As instructors across the higher education sector continue to harness technology for use in their classrooms, many students are turning to the ever-expanding and innovative online college to earn a degree. Students who attend an online college are able to take advantage of a number of benefits that their fellow ground school students can’t. Additionally, an online college is a popular option for non-traditional students, working adults, or students who want to go back to school, but have time constraints.
A variety of different careers are available in the business world if you hold a bachelor’s degree or higher. Business degree jobs utilize the skills that students learn in college to do everything from researching stock market trends to managing employees and operations. Detailed below are some of the most popular and highest paying business degree jobs for college graduates.
The benefits of higher education often have to do with career success and economic wealth. But earning a college degree can also have an impact on your love life, according to a new report released by The National Marriage Project.
College degrees continue to gain value, particularly in times of an economic recession. College graduates make more money and face lower unemployment rates than high school graduates or students who fail to graduate. Perhaps equally important for workers, in addition to holding a degree, is having the ability to acquire new skills and adapt to the changing times.
When navigating the gauntlet of employment, it’s important to find a job that you’re both qualified for and will provide you with a satisfactory salary. Our average national salary weighs in at $43,460 so let’s take a look at some jobs that are a step above the average. These ten jobs pay $25/hour or more- that’s an average annual income of $52,000. Earning a degree is the first step in attaining one of these in-demand jobs and securing an annual income that is over $8,000 more than the national average.
A recent report authored by the Sloan Consortium, the College Board and the Babson Survey Research Groups cited last academic year as the highest enrollment year for online education, ever. Now, as more statistics are made available, the popularity of online degree programs is becoming even more evident. In this last academic year (fall 2009), alone, nearly one-third or 29% of college students were enrolled in at least one online course, if not more.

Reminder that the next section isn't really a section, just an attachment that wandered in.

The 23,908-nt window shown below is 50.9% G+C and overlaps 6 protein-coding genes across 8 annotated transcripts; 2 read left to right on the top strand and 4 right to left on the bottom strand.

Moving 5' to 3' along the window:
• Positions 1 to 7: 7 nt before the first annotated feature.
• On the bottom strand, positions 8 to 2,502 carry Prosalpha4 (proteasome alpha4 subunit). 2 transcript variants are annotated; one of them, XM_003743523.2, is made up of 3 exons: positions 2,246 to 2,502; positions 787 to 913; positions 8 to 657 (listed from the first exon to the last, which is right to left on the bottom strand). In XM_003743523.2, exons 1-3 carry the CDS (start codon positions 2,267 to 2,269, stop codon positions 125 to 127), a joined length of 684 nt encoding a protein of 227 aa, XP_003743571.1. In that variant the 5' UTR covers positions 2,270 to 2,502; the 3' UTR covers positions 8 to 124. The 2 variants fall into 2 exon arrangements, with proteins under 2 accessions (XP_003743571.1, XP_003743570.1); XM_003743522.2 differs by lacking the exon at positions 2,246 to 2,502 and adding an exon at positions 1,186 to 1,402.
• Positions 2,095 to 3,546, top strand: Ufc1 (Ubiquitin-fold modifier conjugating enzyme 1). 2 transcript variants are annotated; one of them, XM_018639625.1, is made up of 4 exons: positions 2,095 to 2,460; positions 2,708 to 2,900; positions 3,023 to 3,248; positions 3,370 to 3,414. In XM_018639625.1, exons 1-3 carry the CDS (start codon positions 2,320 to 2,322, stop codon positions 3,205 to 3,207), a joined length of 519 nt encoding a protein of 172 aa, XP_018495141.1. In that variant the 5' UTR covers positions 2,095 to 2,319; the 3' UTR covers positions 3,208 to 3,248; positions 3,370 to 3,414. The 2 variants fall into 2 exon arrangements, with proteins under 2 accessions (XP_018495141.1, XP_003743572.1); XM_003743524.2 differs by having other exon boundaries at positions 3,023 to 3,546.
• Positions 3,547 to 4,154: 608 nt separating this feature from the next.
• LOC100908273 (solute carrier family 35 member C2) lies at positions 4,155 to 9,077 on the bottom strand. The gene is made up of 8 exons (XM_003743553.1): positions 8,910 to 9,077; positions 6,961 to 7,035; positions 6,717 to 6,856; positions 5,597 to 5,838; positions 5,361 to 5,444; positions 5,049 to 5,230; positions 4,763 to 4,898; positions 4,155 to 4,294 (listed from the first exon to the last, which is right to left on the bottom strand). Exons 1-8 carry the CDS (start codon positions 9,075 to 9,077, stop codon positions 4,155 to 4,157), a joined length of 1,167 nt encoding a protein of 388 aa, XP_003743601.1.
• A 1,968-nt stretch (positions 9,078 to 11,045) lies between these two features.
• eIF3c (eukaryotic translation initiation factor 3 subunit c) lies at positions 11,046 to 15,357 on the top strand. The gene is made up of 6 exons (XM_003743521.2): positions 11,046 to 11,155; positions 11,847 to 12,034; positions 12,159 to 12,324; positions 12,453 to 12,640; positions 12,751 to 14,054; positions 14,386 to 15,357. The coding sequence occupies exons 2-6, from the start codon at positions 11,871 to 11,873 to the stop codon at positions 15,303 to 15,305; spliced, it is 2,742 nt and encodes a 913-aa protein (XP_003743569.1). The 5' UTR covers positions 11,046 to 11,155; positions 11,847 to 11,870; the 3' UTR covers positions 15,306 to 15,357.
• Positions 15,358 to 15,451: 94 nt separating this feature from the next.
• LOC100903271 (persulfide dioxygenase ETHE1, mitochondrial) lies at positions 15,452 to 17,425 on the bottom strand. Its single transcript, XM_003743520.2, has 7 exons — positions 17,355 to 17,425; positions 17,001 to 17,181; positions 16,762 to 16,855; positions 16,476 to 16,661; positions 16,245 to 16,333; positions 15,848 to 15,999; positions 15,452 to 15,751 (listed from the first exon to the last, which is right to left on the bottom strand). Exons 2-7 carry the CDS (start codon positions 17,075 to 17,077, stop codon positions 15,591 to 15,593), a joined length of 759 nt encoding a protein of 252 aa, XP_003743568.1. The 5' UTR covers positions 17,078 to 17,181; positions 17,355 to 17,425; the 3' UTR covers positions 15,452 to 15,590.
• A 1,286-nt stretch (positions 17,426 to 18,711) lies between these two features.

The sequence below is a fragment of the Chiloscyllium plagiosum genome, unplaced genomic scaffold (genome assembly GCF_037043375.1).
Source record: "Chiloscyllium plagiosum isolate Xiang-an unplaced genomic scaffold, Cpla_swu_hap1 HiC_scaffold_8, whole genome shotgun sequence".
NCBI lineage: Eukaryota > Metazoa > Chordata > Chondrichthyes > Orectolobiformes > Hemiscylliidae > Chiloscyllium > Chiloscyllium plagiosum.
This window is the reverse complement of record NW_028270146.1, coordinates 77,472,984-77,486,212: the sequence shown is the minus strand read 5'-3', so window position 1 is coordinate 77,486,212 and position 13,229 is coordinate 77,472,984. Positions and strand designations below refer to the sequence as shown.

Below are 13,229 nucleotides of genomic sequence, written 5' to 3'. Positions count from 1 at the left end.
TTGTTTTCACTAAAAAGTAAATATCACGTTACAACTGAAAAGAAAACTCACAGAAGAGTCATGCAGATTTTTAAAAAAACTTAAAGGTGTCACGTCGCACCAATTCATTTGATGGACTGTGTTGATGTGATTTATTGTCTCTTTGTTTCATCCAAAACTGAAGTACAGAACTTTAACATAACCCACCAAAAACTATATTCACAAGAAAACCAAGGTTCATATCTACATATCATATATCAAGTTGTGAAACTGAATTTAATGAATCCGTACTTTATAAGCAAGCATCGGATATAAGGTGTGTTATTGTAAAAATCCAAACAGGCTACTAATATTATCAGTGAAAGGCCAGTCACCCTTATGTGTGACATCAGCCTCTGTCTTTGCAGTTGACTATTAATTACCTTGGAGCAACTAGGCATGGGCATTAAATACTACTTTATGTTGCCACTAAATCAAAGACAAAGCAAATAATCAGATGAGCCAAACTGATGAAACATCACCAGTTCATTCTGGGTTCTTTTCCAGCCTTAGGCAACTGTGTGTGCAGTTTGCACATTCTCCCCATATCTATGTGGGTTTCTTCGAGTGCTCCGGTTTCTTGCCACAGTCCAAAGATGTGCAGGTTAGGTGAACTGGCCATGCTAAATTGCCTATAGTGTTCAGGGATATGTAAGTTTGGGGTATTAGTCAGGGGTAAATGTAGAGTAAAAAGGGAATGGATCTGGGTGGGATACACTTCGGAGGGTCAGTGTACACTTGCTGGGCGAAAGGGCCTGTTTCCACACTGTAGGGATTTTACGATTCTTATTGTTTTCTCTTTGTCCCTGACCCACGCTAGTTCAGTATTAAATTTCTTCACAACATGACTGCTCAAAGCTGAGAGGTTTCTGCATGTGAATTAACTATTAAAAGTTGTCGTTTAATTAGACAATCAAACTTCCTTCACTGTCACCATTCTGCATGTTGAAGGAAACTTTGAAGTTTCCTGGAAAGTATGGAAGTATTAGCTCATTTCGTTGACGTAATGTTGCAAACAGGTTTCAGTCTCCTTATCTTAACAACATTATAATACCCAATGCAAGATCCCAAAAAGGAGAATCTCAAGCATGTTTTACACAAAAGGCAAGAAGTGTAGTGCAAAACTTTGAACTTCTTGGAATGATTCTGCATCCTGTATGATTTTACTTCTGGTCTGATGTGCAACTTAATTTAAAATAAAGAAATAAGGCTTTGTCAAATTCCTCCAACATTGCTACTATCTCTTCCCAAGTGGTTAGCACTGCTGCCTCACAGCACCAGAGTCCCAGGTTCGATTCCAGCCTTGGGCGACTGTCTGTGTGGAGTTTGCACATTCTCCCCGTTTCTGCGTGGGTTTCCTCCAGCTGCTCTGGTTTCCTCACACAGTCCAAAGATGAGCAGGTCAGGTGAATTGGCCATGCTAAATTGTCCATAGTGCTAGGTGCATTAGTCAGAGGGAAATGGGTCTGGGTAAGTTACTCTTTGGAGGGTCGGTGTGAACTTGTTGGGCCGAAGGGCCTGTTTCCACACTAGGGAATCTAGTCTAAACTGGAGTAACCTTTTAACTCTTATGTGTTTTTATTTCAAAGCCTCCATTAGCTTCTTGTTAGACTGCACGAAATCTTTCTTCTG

Choosing a college major has often been a point of contempt between parents and students. Parents regularly urge their high school graduates to choose a “practical major” such as business or technology. Students themselves often feel forced, even without parent pressure, to pursue a degree track with the most favorable post-graduation pay and job placement rates versus an area of study which interests them.
Kaplan University, one of the most well-known online education providers, has teamed up with the International Union of Police Association in an alliance which will give officers an opportunity to pursue and earn their degree at an accredited online school while continuing to “protect and serve” full-time.
It’s October 15, 2010 and Clinton, Iowa’s Ashford University is welcoming more than 700 students from 48 states for their graduation ceremony the following day. These 700 students have never met face-to-face and many, if not all, have never been to Iowa, but earned their degrees together. Sounds confusing? The more than 700 students taking part in graduation ceremonies earned their associates, bachelors, and masters’ degrees online. “Many of our students meet face-to-face for the first time at graduation,” says Dr. Jane McAulliffe, president of Ashford University.
As Bob Dylan said over fifty years ago, “the times they are a-changing.” As technology makes the fully-interactive, digital classroom a reality, “traditional,” ground schools will have to adapt to the notion that students can now learn anything they want, online, at any time. It’s a difficult development to battle against and emerging technology is making it hard for ground schools to compete. Technology is rapidly changing everything and, “the explosion of online learning from new and existing providers is changing the landscape of higher education. More broadly, everybody is getting into the learning business and providing some kind of instruction: YouTube, iTunes U, and the neighborhood library.”